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J Orthop Res. 2019 Mar;37(3):553-561. doi: 10.1002/jor.24225. Epub 2019 Feb 21.

Effects of BMP-2 dose and delivery of microvascular fragments on healing of bone defects with concomitant volumetric muscle loss.

Author information

1
Parker H. Petit Institute for Bioengineering and Bioscience, Georgia Institute of Technology, Atlanta, Georgia.
2
Wallace H. Coulter Department of Biomedical Engineering, Georgia Institute of Technology & Emory University, Atlanta, Georgia.
3
Knight Campus for Accelerating Scientific Impact, University of Oregon, Eugene, Oregon.
4
Research Service, Atlanta VA Medical Center, Decatur, Georgia.
5
Division of Orthopaedics, Emory University School of Medicine, 1670 Clairmont Rd, Room 5A125, Decatur 30033, Georgia.

Abstract

Traumatic composite bone-muscle injuries, such as open fractures, often require multiple surgical interventions and still typically result in long-term disability. Clinically, a critical indicator of composite injury severity is vascular integrity; vascular damage alone is sufficient to assign an open fracture to the most severe category. Challenging bone injuries are often treated with bone morphogenetic protein 2 (BMP-2), an osteoinductive growth factor, delivered on collagen sponge. Previous studies in a composite defect model found that a minimally bridging dose in the segmental defect model was unable to overcome concomitant muscle damage, but the effect of BMP dose on composite injuries has not yet been studied. Here, we test the hypotheses that BMP-2-mediated functional regeneration of composite extremity injuries is dose dependent and can be further enhanced via co-delivery of adipose-derived microvascular fragments (MVF), which have been previously shown to increase tissue vascular volume. Although MVF did not improve healing outcomes, we observed a significant BMP-2 dose-dependent increase in regenerated bone volume and biomechanical properties. This is the first known report of an increased BMP-2 dose improving bone healing with concomitant muscle damage. While high dose BMP-2 delivery can induce heterotopic ossification (HO) and increased inflammation, the maximum 10 μg dose used in this study did not result in HO and was associated with a lower circulating inflammatory cytokine profile than the low dose (2.5 μg) group. These data support the potential benefits of an increased, though still moderate, BMP-2 dose for treatment of bone defects with concomitant muscle damage. Published 2019. This article is a U.S. Government work and is in the public domain in the USA. J Orthop Res.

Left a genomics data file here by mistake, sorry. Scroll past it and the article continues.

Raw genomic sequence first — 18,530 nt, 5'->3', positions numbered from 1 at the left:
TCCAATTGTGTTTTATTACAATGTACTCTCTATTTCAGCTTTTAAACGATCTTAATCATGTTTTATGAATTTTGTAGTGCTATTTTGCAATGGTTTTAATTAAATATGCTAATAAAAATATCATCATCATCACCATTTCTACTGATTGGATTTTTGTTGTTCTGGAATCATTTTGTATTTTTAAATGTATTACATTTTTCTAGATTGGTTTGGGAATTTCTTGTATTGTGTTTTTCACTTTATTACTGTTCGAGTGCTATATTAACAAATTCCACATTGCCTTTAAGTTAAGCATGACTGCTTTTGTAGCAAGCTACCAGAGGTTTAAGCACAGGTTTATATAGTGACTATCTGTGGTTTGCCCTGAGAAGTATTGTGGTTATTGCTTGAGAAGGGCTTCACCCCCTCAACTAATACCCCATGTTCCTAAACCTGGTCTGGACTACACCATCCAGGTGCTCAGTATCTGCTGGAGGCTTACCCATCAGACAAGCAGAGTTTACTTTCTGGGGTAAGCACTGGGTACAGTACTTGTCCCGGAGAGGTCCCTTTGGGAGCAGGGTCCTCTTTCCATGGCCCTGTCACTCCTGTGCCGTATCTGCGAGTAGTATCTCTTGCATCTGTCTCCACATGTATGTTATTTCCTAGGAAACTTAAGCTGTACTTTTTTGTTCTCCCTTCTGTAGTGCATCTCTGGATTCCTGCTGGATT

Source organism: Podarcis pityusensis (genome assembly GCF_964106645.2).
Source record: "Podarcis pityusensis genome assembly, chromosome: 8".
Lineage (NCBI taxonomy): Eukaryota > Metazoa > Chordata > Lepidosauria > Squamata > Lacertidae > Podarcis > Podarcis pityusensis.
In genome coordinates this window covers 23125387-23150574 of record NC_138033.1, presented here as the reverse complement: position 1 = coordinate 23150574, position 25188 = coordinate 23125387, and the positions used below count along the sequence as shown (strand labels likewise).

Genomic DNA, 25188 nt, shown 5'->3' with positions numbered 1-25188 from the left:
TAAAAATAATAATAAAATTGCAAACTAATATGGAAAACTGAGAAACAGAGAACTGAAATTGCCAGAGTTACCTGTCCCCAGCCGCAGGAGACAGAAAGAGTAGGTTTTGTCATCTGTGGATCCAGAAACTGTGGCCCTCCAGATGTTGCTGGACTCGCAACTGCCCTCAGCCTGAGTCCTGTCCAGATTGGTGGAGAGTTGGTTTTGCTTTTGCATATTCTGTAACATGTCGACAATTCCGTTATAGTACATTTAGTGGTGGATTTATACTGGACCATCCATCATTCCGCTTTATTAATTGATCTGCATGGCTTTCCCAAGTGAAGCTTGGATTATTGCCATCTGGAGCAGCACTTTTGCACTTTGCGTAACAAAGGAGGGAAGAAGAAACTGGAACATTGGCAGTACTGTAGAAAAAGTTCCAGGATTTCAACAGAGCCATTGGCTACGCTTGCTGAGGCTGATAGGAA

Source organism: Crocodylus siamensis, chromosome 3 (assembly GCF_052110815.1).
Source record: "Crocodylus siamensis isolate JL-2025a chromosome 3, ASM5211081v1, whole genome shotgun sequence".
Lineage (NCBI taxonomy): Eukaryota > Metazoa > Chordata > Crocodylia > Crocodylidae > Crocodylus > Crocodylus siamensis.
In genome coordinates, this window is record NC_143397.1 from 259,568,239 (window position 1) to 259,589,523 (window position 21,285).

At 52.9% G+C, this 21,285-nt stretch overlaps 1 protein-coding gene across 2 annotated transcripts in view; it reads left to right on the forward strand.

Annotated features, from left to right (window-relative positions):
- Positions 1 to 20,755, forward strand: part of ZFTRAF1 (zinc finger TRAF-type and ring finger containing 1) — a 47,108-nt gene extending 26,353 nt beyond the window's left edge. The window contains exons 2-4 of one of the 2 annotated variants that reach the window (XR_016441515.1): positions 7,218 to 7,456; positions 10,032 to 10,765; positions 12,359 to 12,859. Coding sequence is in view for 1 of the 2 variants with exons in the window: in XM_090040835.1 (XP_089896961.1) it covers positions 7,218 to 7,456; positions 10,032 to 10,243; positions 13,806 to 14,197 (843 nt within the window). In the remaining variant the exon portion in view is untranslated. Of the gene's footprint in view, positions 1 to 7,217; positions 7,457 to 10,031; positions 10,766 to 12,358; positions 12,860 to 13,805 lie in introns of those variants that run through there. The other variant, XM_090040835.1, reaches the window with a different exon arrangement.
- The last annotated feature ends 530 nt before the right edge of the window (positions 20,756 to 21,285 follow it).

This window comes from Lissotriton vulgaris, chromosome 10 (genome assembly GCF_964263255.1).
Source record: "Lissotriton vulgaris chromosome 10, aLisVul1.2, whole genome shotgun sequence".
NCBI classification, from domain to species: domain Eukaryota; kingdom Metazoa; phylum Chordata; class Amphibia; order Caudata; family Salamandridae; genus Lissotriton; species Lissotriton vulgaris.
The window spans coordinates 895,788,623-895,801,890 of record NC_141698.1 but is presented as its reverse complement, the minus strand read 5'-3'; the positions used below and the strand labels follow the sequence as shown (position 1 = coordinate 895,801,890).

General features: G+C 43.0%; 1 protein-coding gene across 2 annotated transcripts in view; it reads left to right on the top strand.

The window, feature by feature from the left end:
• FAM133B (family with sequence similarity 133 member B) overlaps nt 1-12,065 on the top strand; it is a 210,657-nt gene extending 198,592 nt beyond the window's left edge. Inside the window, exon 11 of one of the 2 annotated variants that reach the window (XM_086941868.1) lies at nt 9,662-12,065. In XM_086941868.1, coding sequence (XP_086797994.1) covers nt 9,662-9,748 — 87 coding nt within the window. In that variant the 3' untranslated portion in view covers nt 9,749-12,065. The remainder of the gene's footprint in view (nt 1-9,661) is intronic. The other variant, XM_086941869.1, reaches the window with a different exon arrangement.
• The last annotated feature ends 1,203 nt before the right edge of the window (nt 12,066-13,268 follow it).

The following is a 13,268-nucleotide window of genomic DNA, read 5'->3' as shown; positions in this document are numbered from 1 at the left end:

KEYWORDS:

bone morphogenetic protein; composite tissue injury; microvascular fragments; open fracture; orthopedic trauma

PMID:
30648751
DOI:
10.1002/jor.24225

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